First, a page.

MaRV: keeping a new nuclear genie in the bottle

Public discussion of the deployment of United States Pershing II missiles in West Germany - scheduled to start in a few months as part of the just-reaffirmed NATO response to Soviet deployment of SS-20 intermediate-range rockets - has focused almost exclusively on relative quantities. But Pershing II has qualitative features which may be far more important than their quantity; features which not only can be, but should be, ''bargained away.''

There will, after all, only be a tiny quantity of Pershing II launchers: 108 of them. And the missile itself will carry only a single warhead in the Hiroshima range. (By contrast, the 300-plus Soviet SS-20s carry triple warheads each around 10 times as powerful; and both countries have long-range ICBM warheads hundreds of times as powerful.) While the Pershings will be less than 10 minutes from Soviet targets, roughly the same is also true of hundreds of submarine-launched missiles already deployed. So why all the fuss?

The key problem appears to be the Pershing's ''Maneuvering Reentry Vehicle,'' or ''MaRV,'' now undergoing tests. This allows the warhead to make terminal course corrections - by comparing internally stored data on the terrain with radar readings - and land within an expected 20 to 40 meters of its target from over a thousand miles away. This is about one-tenth the best miss-distance achieved by ordinary missiles, and it is the first time such a capability will have been given to any ballistic missile (new US cruise missiles have a similar capacity, but they are hours away from their targets).

The significance of MaRV can be seen in another measurement, called ''lethality'' or simply ''k,'' which assesses a warhead's ability to destroy a pinpoint target, like an underground command bunker, communications facility, or hardened missile silo. ''K'' is calculated on a formula which combines explosive power and accuracy (technically, the two-thirds power of the yield, in megatons, divided by the square of the ''circular error probability'' in nautical miles), and the best current ICBM warheads have a ''k'' around 100; most are considerably lower.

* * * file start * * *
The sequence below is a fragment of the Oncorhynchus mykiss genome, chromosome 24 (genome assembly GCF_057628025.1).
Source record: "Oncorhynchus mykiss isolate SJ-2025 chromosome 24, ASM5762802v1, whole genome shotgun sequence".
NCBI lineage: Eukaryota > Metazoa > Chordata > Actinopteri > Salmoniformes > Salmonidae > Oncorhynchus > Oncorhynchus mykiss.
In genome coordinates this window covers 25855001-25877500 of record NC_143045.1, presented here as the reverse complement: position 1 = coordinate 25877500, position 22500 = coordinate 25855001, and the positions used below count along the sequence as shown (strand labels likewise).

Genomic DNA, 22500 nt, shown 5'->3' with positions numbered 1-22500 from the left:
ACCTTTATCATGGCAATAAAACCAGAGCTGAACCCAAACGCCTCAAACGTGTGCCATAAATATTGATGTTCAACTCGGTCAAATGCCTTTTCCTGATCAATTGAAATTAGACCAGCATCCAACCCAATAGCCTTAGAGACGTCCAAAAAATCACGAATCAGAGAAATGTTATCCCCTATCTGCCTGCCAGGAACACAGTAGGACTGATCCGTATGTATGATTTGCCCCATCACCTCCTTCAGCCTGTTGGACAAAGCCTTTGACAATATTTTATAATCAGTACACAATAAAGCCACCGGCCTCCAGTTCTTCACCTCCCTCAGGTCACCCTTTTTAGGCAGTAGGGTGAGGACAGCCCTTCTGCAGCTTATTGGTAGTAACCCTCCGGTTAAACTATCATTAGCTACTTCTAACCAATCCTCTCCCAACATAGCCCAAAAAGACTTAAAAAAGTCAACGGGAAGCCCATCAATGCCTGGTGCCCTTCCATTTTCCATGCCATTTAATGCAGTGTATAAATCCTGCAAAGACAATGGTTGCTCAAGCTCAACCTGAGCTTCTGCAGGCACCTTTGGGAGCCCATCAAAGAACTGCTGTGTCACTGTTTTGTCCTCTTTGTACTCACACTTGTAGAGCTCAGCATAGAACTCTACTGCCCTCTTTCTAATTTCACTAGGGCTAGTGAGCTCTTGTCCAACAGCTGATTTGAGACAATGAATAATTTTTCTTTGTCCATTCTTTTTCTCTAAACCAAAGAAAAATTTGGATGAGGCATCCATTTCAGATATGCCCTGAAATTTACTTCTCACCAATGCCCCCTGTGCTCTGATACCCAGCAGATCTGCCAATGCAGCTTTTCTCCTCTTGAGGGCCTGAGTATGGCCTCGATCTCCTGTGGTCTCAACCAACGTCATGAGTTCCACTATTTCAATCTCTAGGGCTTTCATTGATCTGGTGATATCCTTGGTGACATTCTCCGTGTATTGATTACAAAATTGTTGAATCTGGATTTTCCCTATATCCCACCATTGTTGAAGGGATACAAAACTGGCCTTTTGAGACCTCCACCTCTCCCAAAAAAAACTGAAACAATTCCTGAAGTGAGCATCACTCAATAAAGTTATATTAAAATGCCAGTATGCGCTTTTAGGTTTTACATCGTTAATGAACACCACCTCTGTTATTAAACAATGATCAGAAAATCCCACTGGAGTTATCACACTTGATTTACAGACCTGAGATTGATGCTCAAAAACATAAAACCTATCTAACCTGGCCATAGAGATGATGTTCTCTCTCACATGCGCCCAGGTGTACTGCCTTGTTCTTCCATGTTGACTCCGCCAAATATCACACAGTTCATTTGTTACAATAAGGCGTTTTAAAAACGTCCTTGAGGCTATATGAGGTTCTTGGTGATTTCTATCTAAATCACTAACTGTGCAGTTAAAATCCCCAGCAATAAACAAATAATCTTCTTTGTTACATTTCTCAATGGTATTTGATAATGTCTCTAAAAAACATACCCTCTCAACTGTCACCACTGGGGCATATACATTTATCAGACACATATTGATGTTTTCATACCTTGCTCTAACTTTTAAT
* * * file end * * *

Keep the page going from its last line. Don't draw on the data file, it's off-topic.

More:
Pershing II's phenomenal accuracy, however, promises to give it a ''k'' somewhere between 100 and 600 per warhead. At the upper end of that range, the Pershing IIs would possess well over one-half the combined ''k'' of US existing strategic missile forces, and for the first time they would place within 10 minutes of the Soviet Union something which submarine-based missiles do not have: the capacity to destroy hardened targets, even if only 108 of them.

Though Pershing II, ironically, results from Russia's attempt to intimidate Western Europe with the SS-20, Soviet alarm over its characteristics seems genuine and understandable. MaRV is fundamentally undesirable. Not only would its deployment on Pershing II greatly heighten tension, it would let the ''MaRV'' genie out of the bottle, much as the ''MIRV'' genie was let out a dozen years ago to our own subsequent chagrin.

United States deployment will almost certainly be followed by Soviet testing and deployment. Sub-launched missiles are the likely candidate, and within a decade mutually MaRVed forces of such missiles will probably represent a brand-new ability to knock out essentially all hardened targets with only eight to 15 minutes' warning. Land-based missiles will have to be given up, or made highly mobile (and probably uncountable), and great decentralization of launching authority will almost certainly be needed to compensate for the extreme vulnerability of central command and communication facilities. ''Launch-on-warning'' policies may well be forced on both sides.

All this is clearly neither desirable nor remotely necessary. MaRV is an unneeded genie that should stay in the bottle. The place to start is by bargaining away this specific qualitative feature of Pershing II in return for Soviet concessions on SS-20s; this should be accompanied by a moratorium, and then a formal agreement, prohibiting all MaRV testing by both sides. NATO would still have the important political symbolism of some unmarved Pershing IIs (no more threatening to the Soviets than present sub-based missiles), plus a reduction - and it should be substantial - in SS-20s. Just possibly, a gravely destabilizing ''MaRV race'' can still be avoided.

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